Thursday 24 October 2019

The Hustle review: 'It's a horrible, horrible film and I'm genuinely mortified for everyone involved'

No stars

Anne Hathaway and Rebel Wilson in The Hustle. Christian Black / Metro Goldwyn Mayer Pictures© 2018 Metro-Goldwyn-Mayer Pictures Inc. All Rights Reserved.
Anne Hathaway and Rebel Wilson in The Hustle. Christian Black / Metro Goldwyn Mayer Pictures© 2018 Metro-Goldwyn-Mayer Pictures Inc. All Rights Reserved.

Chris Wasser

OH BOY. I have little doubt that, come December, this cheap and pointless gender-flipped riff on Dirty Rotten Scoundrels will feature high on our poll of the worst films of 2019. Honestly, I don’t even know where to begin with this one.

Rebel Wilson is Penny, a low-rent con-artist, who makes a living ripping off sleazy dudes in bars.

Later, on a trip to Europe, Penny shares a train carriage with Anne Hathaway’s Josephine, a suave and sophisticated Brit, and a fellow scammer who is in another league altogether.

Josephine has acquired a massive fortune by conning wealthy auld lads in casinos on the French Riviera. Penny’s arrival in Beaumont-Sur-Mer, however, threatens to upend Josephine’s business and, well, let’s just say that Josephine decides to take this reckless Aussie under her wing.

When a promising partnership turns sour, our leading women decide to enter into a bet. There’s a young tech millionaire (Alex Sharp) staying nearby. Whoever can swindle the chap out of his money first, gets to stay on the Riviera.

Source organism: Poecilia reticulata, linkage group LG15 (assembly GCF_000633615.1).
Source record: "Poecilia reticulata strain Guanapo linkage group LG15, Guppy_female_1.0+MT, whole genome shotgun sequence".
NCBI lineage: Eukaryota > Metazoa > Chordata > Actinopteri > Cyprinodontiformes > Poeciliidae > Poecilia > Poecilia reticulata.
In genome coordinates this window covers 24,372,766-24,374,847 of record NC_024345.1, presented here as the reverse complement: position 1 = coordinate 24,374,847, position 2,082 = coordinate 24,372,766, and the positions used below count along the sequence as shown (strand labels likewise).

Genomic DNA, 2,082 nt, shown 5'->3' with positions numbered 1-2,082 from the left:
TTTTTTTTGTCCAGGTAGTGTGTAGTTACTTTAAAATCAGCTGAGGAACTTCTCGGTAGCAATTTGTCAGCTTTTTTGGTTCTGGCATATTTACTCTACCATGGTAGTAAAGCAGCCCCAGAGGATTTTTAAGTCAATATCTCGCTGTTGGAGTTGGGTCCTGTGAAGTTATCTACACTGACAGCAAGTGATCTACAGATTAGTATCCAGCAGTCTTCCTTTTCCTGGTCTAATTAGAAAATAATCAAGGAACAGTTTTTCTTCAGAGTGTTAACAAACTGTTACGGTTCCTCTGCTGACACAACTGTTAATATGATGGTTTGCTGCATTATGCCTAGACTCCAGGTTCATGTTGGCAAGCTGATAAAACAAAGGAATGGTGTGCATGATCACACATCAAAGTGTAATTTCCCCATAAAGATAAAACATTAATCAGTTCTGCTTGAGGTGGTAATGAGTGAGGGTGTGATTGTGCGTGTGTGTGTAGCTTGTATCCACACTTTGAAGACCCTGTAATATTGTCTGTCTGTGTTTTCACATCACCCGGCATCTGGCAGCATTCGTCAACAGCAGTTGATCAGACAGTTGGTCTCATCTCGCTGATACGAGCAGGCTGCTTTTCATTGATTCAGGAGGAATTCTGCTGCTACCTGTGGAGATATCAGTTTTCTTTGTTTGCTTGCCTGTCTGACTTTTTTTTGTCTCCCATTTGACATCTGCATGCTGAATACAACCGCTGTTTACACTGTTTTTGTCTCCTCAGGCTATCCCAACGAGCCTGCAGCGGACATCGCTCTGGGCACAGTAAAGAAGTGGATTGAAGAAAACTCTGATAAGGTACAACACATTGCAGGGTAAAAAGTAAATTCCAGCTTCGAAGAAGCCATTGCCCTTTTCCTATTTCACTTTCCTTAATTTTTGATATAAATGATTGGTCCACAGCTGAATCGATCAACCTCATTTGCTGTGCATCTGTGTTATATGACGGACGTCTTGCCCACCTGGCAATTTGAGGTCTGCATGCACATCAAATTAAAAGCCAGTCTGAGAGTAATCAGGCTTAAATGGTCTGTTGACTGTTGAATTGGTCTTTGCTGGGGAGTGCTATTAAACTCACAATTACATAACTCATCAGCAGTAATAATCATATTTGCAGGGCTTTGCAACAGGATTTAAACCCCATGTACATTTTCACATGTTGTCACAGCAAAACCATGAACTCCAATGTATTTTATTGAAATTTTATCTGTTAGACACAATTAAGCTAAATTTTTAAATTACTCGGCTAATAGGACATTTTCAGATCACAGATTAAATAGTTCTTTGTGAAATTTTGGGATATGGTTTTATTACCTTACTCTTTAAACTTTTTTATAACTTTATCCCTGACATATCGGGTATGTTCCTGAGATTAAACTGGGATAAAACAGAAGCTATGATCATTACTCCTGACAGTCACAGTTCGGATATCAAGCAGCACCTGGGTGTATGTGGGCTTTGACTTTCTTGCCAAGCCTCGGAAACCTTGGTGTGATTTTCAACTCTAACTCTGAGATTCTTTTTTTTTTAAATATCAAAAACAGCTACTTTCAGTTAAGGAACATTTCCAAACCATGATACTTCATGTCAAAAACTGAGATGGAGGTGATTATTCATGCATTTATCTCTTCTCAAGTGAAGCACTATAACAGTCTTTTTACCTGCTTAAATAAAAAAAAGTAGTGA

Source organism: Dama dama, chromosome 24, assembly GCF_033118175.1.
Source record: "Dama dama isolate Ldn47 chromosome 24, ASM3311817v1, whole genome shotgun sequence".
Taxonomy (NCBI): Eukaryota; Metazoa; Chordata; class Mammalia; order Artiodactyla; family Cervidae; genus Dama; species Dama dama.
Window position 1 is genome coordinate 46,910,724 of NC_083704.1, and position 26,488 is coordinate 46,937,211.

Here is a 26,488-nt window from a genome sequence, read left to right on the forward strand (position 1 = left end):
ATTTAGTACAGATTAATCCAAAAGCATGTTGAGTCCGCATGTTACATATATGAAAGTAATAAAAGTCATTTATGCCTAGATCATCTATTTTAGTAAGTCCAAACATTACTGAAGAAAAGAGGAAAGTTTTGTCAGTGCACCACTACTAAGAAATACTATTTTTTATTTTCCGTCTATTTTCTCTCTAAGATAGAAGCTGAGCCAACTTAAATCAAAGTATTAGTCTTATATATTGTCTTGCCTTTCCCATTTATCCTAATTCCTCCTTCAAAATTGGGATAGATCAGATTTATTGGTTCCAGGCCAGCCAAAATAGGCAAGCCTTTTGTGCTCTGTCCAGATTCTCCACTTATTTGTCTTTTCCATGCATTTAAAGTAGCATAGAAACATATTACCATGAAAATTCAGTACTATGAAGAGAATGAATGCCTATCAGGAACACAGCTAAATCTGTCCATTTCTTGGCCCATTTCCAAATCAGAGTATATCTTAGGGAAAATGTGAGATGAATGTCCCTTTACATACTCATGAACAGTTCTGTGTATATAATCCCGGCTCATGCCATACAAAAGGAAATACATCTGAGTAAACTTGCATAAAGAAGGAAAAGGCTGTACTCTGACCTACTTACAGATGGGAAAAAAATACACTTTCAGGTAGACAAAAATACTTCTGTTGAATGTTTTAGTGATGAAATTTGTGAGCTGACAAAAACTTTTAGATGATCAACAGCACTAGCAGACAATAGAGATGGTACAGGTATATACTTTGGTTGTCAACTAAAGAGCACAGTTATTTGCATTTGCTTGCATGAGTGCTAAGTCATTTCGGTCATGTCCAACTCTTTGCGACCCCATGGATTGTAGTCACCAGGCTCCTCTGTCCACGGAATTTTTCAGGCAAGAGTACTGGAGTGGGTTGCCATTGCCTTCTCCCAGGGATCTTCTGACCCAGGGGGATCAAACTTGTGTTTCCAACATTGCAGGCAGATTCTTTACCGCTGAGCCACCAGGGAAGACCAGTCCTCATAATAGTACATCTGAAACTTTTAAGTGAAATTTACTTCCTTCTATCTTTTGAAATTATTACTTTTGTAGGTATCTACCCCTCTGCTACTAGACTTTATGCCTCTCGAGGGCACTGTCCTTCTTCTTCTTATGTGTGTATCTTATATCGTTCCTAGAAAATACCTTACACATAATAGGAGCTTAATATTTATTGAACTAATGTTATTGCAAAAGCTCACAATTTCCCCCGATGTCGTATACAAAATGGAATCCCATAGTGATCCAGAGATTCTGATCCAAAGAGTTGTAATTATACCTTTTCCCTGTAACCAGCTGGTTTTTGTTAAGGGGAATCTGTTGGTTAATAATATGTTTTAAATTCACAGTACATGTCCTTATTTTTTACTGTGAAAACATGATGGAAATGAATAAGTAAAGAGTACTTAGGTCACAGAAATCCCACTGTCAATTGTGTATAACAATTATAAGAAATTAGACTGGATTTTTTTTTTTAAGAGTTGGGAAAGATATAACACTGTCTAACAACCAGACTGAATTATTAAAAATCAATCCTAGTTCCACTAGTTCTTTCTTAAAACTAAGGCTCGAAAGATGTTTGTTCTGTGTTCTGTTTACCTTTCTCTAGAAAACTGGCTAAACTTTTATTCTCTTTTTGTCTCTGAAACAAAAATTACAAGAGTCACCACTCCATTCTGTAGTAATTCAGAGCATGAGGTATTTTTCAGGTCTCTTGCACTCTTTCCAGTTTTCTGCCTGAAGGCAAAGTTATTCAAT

Yep, it’s more or less the same as the original. The only difference is that the folks behind this abysmal update seem to have forgotten to insert jokes. One ‘gag’ involves Hathaway (pretending to be German) force-feeding Wilson (pretending to be blind) food that’s been dipped in a toilet. Should I continue?

Seriously, I can’t remember the last time I saw a comedy go so far out of its way to avoid entertaining its audience. Nothing works here. The Hustle isn’t crass enough to be outrageous or broad enough to be passable. Instead, it exists in a staggeringly lifeless void of its own ill-advised creation. It makes no sense. Everyone’s timing is off. It’s dead inside, basically.

Hathaway looks lost. Wilson barely commits to playing herself. Neither performer shows even the slightest interest in ensuring that the other person stays awake. It’s a horrible, horrible film, and I’m genuinely mortified for everyone involved.

(Cert: 15A)

Also releasing this week:

Pokemon: Detective Pikachu review: 'Like watching Scooby Doo on acid - a sensation I would not recommend'

 

Amazing Grace review: 'A glorious, almost unbearably moving testament to Aretha Franklin's soaring soul genius'

 

High Life review: 'A wonderfully icky sci-fi horror' 

 

Float Like a Butterfly review: 'A grim but lyrical film'

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